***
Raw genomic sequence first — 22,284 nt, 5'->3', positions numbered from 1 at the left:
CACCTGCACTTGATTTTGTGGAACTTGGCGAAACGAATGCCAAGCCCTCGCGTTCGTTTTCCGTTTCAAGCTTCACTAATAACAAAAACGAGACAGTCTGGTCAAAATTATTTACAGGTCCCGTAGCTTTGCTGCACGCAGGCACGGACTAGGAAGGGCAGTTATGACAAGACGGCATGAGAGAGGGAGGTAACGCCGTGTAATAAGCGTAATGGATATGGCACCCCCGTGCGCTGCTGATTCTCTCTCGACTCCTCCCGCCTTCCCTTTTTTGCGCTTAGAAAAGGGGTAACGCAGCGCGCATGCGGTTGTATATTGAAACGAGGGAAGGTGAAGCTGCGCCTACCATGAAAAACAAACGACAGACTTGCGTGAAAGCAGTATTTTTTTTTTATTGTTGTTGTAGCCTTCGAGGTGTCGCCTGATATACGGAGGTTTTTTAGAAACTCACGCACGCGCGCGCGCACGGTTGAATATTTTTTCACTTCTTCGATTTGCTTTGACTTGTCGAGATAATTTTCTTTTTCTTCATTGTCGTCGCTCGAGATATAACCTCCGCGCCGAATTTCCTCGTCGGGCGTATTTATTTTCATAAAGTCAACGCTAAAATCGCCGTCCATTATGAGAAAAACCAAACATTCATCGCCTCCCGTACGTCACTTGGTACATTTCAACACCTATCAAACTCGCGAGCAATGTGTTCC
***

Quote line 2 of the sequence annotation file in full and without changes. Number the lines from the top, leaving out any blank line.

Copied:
CACCTGCACTTGATTTTGTGGAACTTGGCGAAACGAATGCCAAGCCCTCGCGTTCGTTTTCCGTTTCAAGCTTCACTAATAACAAAAACGAGACAGTCTGGTCAAAATTATTTACAGGTCCCGTAGCTTTGCTGCACGCAGGCACGGACTAGGAAGGGCAGTTATGACAAGACGGCATGAGAGAGGGAGGTAACGCCGTGTAATAAGCGTAATGGATATGGCACCCCCGTGCGCTGCTGATTCTCTCTCGACTCCTCCCGCCTTCCCTTTTTTGCGCTTAGAAAAGGGGTAACGCAGCGCGCATGCGGTTGTATATTGAAACGAGGGAAGGTGAAGCTGCGCCTACCATGAAAAACAAACGACAGACTTGCGTGAAAGCAGTATTTTTTTTTTATTGTTGTTGTAGCCTTCGAGGTGTCGCCTGATATACGGAGGTTTTTTAGAAACTCACGCACGCGCGCGCGCACGGTTGAATATTTTTTCACTTCTTCGATTTGCTTTGACTTGTCGAGATAATTTTCTTTTTCTTCATTGTCGTCGCTCGAGATATAACCTCCGCGCCGAATTTCCTCGTCGGGCGTATTTATTTTCATAAAGTCAACGCTAAAATCGCCGTCCATTATGAGAAAAACCAAACATTCATCGCCTCCCGTACGTCACTTGGTACATTTCAACACCTATCAAACTCGCGAGCAATGTGTTCC